Despite our full-frontal coverage of the EICMA show last week, we didn’t list all the bikes available at the Italian show—we tried to stick to motorcycles that were presumably coming to Canada, or that we hoped would come to Canada.
That rules out a lot of the machinery at the show in Milan, because so many of the bikes intended for overseas markets don’t make it here.
Some of them just don’t have a Canadian importer, some don’t have a market because supersized North Americans deem them too small, and some are priced wayyyyyy out of the reach of average Joe. But they’re fun to see anyway, so read on:
Mini adventure bikes are a thing now, with Honda, Suzuki, Kawasaki and BMW all producing machines in this segment, and KTM allegedly about to announce something along these lines.
Of course, one of the machines that started this fad was the made-in-China Zongshen RX3, sold in Canada by CSC. Now, there’s also a Taiwanese option, the SYM NH-Trazer.
What’s that name supposed to mean? Who knows? What we do know is that it’s powered by a four-valve, single-cylinder liquid-cooled engine, making about 19 hp and 12 ft-lb of torque. Hardly numbers to compete with the big-bore Beemer ADV bikes, but likely sufficient for the developing markets it’s intended for. It has a 19-inch front wheel and 17-inch rear.
We’d assume that the panniers are likely made of plastic, and probably come with the bike. We’d also assume that SYM likely won’t sell it in Canada because our market would poo-poo such a bike as too small. Too bad–SYM seems to make a good product, and this machine could be quite handy for the budget-minded world adventurer.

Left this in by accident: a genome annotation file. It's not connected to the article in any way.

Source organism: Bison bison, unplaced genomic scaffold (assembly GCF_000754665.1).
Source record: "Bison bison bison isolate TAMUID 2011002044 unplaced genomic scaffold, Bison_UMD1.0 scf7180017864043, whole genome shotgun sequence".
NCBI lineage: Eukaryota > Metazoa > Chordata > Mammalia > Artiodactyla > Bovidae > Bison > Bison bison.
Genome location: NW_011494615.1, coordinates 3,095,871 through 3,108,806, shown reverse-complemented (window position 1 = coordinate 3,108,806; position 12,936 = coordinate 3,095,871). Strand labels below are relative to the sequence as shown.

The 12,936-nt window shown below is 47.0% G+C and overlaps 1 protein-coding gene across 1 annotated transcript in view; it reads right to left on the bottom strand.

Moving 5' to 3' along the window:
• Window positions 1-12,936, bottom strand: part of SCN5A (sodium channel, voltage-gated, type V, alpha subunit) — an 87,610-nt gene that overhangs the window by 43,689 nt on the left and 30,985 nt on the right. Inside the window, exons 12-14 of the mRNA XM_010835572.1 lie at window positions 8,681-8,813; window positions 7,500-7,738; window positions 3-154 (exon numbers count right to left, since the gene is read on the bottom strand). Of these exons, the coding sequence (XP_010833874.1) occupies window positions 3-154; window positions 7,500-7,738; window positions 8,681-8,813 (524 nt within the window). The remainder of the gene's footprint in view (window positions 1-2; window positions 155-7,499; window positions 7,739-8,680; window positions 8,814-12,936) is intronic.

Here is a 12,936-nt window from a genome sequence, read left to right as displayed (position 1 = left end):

Arch 1S, Method 143
Arch Motorcycles is a marque founded by Canadian actor Keanu Reeves and his friend Gard Hollinger (read more about that here). The company’s bikes are high-end machines built around powerful V-twins, commanding a high price tag. We have never heard about one being imported to Canada, although it’s possible they are sold here.
Arch unveiled a couple new bikes at EICMA, the 1S and the Method 143. The Method 143 is built around an air-cooled 2032 cc V-twin,The bodywork is CNC’d aluminum, the front fork is a proprietary unit made by Ohlins (FGRT series), the exhaust is made of titanium and carbon-fibre, and the wheels are also carbon fibre. No price tag has been released yet, but obviously, all this attention to detail will come at a significant price.
The 1S also has no listed price tag or availability yet, but is sure to be pricey, with the frame’s backbone and the sub-frame made from CNC-machined aluminum. The fuel tank is also CNC’d aluminum with some carbon fibre bits. The wheels are carbon-fibre as well, and this machine is ABS-optional, enabling Arch to sell it in Europe. It’s powered by the same 2032 cc V-twin.
You’ve got to give Benelli’s employees credit. Although the company’s focus has changed to include more budget-minded bikes since it came under Chinese ownership, Benelli still strives to make good-looking motorcycles, and this new naked bike is a good example of that.
Powered by a new 750 cc parallel-twin with liquid cooling, the Benelli 752S supposedly has a peak output of 81.6 hp and just under 50 lb-ft of torque. There’s 50 mm USD forks up front, and 320 mm dual discs with four-piston calipers.
With Benelli trying to make a comeback in the US market, there’s a good chance some readers will see these bikes on the street, perhaps during a trip to the States. We would be highly surprised if Benelli ever returned to Canada, though.
Moto Morini Milano
A sweet, sweet neo-retro cafe built around a liquid-cooled V-twin, the Moto Morini Milano is a lot prettier than most of the customs that are allegedly inspired by the Mods-vs.-Rockers scene. It features that serpentine exhaust that might not do a lot for gas flow, but sure looks cool (a trademark of such naked bikes as the Benelli TnT, for those who remember that far back).
We’re not sure of horsepower, but with a liquid-cooled 1187 cc motor, it shouldn’t bore its riders too badly. You’ll have to be very inventive (and rich!) if you ever hope to ride one on Canadian streets, though.